The golden age of photographers

Man, the death of Frank Kashuda brought back memories.
Frank, who grew up in Greater Pittston and was a U.S. Army vet, died Sept. 25 in Florida where he resided with his daughter.
More than 40 years ago Frank was part of a crew of professional photographers who filled the pages of local newspapers with engagement and bridal photos and crowded the sidelines of high school football games. While I could be seen with a camera around my neck from time to time, I was primarily a sports writer and newspaper page designer. I couldn’t hold a candle to these guys when it came to photography but I had the good fortune to work closely with all of them.
Much has changed in the newspaper business in the last 50 years but perhaps nothing more than what we used to call the “society” or “social” section. That’s where the brides were. And the brides-to-be. And that’s where you’d see the artistic genius of these legendary local professional photographers. There was a group I called “The Big Three” – Steve Lukasik, Angelo Bufalino and John Rygiel – but right there alongside of them was Frank Kashuda and a few others. Sam Salinsky comes readily to mind.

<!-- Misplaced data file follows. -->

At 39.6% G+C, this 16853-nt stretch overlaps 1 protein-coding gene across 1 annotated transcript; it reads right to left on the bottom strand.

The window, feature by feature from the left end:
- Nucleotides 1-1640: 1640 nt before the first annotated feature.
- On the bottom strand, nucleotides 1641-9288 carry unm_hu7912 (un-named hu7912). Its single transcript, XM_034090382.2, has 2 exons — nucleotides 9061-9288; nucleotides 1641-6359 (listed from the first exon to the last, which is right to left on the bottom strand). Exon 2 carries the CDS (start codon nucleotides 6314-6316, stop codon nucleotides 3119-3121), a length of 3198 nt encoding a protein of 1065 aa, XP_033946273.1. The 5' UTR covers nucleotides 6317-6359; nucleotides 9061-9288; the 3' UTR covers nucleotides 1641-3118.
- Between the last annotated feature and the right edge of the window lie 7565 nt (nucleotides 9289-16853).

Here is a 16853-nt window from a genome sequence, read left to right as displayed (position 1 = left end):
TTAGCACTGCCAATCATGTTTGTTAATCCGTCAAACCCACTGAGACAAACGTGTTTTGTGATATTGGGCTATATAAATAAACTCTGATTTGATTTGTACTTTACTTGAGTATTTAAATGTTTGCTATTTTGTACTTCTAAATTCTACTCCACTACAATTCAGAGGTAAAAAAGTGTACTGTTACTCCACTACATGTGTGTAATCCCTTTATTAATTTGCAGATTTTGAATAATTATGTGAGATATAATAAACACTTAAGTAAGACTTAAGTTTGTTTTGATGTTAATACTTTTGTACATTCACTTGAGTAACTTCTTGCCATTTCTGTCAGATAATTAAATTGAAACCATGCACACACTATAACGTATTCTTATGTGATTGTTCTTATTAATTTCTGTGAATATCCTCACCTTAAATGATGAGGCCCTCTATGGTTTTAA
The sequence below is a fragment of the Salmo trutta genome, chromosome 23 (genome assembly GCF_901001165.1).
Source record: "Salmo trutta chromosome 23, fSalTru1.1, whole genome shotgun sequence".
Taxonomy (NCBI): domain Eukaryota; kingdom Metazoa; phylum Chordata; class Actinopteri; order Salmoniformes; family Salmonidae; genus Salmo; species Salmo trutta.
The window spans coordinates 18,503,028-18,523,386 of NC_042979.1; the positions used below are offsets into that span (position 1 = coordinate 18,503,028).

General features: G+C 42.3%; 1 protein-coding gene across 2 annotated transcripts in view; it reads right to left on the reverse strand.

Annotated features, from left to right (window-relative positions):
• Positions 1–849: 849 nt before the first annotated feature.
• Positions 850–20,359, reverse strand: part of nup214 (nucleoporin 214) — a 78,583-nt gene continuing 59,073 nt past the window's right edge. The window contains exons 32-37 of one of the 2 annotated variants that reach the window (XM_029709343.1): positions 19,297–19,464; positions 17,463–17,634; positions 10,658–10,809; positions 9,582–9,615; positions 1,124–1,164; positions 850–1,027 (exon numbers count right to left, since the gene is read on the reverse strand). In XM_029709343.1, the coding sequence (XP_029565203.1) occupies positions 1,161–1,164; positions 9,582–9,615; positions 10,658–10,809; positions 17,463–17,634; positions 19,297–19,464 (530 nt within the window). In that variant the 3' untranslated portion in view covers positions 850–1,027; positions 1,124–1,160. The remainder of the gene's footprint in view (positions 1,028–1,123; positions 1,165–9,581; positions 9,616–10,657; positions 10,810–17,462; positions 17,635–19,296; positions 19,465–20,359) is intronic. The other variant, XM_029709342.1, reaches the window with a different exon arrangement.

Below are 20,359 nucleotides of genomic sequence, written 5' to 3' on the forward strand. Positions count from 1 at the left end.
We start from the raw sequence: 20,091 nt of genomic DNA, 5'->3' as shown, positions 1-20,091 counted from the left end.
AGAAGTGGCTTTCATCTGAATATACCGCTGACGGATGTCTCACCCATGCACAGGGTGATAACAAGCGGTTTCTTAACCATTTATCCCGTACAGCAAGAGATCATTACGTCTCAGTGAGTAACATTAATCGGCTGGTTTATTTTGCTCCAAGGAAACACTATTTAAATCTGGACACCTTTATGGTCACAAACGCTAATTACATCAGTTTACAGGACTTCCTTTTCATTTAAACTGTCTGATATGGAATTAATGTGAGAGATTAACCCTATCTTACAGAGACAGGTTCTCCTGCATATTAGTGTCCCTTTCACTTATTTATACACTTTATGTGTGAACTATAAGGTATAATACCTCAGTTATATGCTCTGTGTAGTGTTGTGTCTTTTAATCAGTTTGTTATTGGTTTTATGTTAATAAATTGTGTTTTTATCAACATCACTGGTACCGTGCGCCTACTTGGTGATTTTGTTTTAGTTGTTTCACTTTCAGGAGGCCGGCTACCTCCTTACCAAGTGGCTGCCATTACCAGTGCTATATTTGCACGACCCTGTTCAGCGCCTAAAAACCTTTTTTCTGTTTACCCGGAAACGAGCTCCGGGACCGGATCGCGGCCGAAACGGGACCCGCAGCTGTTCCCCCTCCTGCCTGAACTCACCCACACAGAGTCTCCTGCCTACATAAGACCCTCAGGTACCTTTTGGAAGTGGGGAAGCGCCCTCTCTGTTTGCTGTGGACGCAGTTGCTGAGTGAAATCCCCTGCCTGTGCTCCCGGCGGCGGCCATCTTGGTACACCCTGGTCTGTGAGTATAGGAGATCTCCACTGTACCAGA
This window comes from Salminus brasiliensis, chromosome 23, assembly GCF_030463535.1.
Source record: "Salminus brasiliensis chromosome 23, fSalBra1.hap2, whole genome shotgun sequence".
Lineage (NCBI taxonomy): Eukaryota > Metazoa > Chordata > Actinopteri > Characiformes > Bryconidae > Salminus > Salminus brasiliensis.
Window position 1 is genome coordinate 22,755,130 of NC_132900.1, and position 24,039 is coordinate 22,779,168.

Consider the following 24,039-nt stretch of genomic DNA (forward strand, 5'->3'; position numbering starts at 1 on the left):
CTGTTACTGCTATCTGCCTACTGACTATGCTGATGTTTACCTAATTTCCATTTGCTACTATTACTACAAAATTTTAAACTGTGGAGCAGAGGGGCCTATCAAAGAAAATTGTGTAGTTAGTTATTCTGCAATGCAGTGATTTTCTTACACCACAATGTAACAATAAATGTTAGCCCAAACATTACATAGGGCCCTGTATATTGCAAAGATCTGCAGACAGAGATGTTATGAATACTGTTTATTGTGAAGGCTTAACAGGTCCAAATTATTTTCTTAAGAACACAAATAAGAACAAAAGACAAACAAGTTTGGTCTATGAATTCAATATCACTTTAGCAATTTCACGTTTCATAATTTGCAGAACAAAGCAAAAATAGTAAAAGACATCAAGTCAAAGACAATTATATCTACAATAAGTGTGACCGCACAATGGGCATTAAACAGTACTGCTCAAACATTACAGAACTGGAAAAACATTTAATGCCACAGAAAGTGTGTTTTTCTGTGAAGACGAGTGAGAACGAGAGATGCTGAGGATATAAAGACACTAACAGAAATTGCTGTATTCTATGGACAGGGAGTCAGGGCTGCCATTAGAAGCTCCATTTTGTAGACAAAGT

Part of my job in designing those social pages was to place a “photo credit” under the bridal and engagement portraits. This was a tiny, 6-point line informing readers who took the photo. It got to the point where I could pretty much tell who the photographer was just by looking at the photo. Each had his own style.
That was true of their appearance and personalities as well. Frank Kashuda was always the most dignified one. No offense to the others, but Frank had a straight back, well dressed, soft spoken way about him that was his and his alone.
Angelo Bufalino was the first of The Big Three to go, passing away in 1983. Steve Lukasik died in 2009 and his brother Billy, also a photographer, followed six years later. John Rygiel died two years ago.
Now Frank Kashuda has joined them.
But none of them will ever truly be gone. Their bridal portraits adorn the walls and table tops of homes throughout Greater Pittston and their photos fill the pages of hundreds of wedding albums. Plus, their names in that 6-point type appear under bridal photos in countless newspaper clippings pasted in scrapbooks or pressed between the pages of family bibles.

Ed Ackerman